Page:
The Shakers believed in simplicity, and this belief is apparent in every piece of Shaker furniture. You won’t find inlays or other intricate decorations on one.
The idea behind this approach was to prevent feelings of pride. However, I don’t think it’s possible for a furniture maker to not take pride in his or her work, and the Shakers found ways to make furniture beautiful while still abiding by the tenets of their religion. Using subtle joinery and paying careful attention to detail, they transformed “simple” into gorgeous, functional and durable.
The minimalist design makes the Shaker style timeless. Other styles come and go, but eventually, most seem gaudy or dated. The no-frills, no-flaws appearance of Shaker furniture won’t fall victim to this; it will always look the way a piece of furniture should.
Plato claimed that, while there are many tables built in many styles, they are all built to match one pure, essential form. I believe the Shakers made something closer to the pure table than anybody else before or since—and the same goes for the other furniture they crafted.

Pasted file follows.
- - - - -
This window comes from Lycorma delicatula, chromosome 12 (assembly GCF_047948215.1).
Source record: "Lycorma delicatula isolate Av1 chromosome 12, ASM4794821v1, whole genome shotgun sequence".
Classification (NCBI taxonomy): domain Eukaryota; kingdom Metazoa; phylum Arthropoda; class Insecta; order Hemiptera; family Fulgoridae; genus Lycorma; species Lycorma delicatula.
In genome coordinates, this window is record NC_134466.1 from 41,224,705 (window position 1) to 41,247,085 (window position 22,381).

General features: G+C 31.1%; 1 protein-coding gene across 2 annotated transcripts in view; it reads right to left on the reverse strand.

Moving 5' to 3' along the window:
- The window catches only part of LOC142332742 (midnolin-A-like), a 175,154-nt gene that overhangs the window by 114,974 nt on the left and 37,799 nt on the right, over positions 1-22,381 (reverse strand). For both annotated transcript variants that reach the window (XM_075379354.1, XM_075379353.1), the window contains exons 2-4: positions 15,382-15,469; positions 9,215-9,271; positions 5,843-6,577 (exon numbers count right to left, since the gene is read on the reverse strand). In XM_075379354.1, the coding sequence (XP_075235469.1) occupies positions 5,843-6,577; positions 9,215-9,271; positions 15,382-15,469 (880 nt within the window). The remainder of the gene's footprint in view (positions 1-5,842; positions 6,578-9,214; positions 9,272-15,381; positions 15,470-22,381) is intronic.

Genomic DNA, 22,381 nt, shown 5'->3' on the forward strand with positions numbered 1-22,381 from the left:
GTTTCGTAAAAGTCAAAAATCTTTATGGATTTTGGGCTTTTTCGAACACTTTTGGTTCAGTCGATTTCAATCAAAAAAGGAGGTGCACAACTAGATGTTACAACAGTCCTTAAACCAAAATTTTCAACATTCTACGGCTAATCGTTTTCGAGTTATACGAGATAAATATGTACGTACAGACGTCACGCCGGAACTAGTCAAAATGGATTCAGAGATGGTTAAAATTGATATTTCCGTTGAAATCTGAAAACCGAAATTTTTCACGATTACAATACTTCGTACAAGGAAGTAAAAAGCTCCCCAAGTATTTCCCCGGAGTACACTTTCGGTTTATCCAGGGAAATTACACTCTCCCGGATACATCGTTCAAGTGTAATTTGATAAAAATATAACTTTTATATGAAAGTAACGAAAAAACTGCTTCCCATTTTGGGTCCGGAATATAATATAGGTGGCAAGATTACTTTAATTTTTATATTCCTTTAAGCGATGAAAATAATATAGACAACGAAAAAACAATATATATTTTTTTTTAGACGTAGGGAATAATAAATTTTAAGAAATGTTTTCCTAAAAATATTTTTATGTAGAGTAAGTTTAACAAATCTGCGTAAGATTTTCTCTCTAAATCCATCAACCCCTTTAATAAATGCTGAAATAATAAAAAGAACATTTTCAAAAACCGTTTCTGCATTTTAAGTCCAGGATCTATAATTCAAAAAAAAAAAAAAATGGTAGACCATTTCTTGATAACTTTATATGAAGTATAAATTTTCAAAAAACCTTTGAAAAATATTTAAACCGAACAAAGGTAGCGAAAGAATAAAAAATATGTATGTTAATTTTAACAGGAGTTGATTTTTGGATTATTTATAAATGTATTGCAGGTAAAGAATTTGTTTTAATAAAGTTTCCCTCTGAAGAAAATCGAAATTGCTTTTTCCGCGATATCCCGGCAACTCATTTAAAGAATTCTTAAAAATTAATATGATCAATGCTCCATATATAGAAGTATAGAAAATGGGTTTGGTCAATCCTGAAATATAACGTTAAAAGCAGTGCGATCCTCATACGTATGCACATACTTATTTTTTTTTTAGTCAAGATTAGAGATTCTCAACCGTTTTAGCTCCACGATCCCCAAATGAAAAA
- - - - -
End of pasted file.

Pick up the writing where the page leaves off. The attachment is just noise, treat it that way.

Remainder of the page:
This is why the Shaker style has lasted for centuries. While the religion is functionally extinct, the principles of design and standards of quality show no sign of disappearing. It continues to stand as a unique tradition and a major influence on modern styles.
Although Shaker furniture has universal appeal, it is a distinctly American style with especially strong roots in New England. In fact, it became popular as a direct result of the Revolutionary War. The Shakers only used local U.S. woods like cherry, walnut and maple. When people began hunting for ways to furnish their homes without supporting the British, many turned to the Shakers. The style became immensely popular.
History repeats itself. While I doubt that many Americans today hold any grudge against the British, we’re all looking for ways to support more local and domestic businesses. Buying handcrafted Shaker furniture is still a great way to do this.